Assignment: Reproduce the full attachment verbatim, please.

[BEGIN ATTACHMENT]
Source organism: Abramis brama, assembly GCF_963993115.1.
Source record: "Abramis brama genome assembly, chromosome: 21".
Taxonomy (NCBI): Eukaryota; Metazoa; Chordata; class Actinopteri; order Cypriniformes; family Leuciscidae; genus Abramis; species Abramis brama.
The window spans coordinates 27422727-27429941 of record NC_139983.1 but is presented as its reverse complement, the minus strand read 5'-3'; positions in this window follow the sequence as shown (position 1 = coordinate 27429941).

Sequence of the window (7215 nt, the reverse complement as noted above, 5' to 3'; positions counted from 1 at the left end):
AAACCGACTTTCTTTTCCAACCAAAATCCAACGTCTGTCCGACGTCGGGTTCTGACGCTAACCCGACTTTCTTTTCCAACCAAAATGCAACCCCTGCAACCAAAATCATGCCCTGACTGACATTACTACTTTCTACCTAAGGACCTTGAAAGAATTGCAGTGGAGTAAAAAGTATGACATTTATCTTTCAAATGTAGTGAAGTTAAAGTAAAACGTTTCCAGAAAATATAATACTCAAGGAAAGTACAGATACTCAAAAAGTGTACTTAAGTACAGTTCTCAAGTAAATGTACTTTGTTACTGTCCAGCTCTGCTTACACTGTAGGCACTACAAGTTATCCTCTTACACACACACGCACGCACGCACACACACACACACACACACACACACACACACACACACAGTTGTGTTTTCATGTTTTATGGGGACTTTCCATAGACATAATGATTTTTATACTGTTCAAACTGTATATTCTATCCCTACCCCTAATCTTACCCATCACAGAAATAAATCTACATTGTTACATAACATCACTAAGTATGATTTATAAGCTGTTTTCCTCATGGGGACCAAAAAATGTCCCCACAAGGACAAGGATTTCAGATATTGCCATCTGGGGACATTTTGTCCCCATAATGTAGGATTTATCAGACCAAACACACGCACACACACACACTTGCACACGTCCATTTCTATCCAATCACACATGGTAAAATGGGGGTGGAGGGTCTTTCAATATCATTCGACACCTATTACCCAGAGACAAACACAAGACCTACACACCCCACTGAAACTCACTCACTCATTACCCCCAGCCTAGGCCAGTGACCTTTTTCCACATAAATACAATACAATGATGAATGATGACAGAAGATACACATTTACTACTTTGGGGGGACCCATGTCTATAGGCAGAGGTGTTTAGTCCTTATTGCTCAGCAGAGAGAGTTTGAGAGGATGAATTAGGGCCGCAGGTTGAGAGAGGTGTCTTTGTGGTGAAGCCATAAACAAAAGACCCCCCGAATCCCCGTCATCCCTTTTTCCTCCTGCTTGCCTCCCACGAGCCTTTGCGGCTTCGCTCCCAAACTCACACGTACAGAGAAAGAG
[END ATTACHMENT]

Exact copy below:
Source organism: Abramis brama, assembly GCF_963993115.1.
Source record: "Abramis brama genome assembly, chromosome: 21".
Taxonomy (NCBI): Eukaryota; Metazoa; Chordata; class Actinopteri; order Cypriniformes; family Leuciscidae; genus Abramis; species Abramis brama.
The window spans coordinates 27422727-27429941 of record NC_139983.1 but is presented as its reverse complement, the minus strand read 5'-3'; positions in this window follow the sequence as shown (position 1 = coordinate 27429941).

Sequence of the window (7215 nt, the reverse complement as noted above, 5' to 3'; positions counted from 1 at the left end):
AAACCGACTTTCTTTTCCAACCAAAATCCAACGTCTGTCCGACGTCGGGTTCTGACGCTAACCCGACTTTCTTTTCCAACCAAAATGCAACCCCTGCAACCAAAATCATGCCCTGACTGACATTACTACTTTCTACCTAAGGACCTTGAAAGAATTGCAGTGGAGTAAAAAGTATGACATTTATCTTTCAAATGTAGTGAAGTTAAAGTAAAACGTTTCCAGAAAATATAATACTCAAGGAAAGTACAGATACTCAAAAAGTGTACTTAAGTACAGTTCTCAAGTAAATGTACTTTGTTACTGTCCAGCTCTGCTTACACTGTAGGCACTACAAGTTATCCTCTTACACACACACGCACGCACGCACACACACACACACACACACACACACACACACACACACAGTTGTGTTTTCATGTTTTATGGGGACTTTCCATAGACATAATGATTTTTATACTGTTCAAACTGTATATTCTATCCCTACCCCTAATCTTACCCATCACAGAAATAAATCTACATTGTTACATAACATCACTAAGTATGATTTATAAGCTGTTTTCCTCATGGGGACCAAAAAATGTCCCCACAAGGACAAGGATTTCAGATATTGCCATCTGGGGACATTTTGTCCCCATAATGTAGGATTTATCAGACCAAACACACGCACACACACACACTTGCACACGTCCATTTCTATCCAATCACACATGGTAAAATGGGGGTGGAGGGTCTTTCAATATCATTCGACACCTATTACCCAGAGACAAACACAAGACCTACACACCCCACTGAAACTCACTCACTCATTACCCCCAGCCTAGGCCAGTGACCTTTTTCCACATAAATACAATACAATGATGAATGATGACAGAAGATACACATTTACTACTTTGGGGGGACCCATGTCTATAGGCAGAGGTGTTTAGTCCTTATTGCTCAGCAGAGAGAGTTTGAGAGGATGAATTAGGGCCGCAGGTTGAGAGAGGTGTCTTTGTGGTGAAGCCATAAACAAAAGACCCCCCGAATCCCCGTCATCCCTTTTTCCTCCTGCTTGCCTCCCACGAGCCTTTGCGGCTTCGCTCCCAAACTCACACGTACAGAGAAAGAG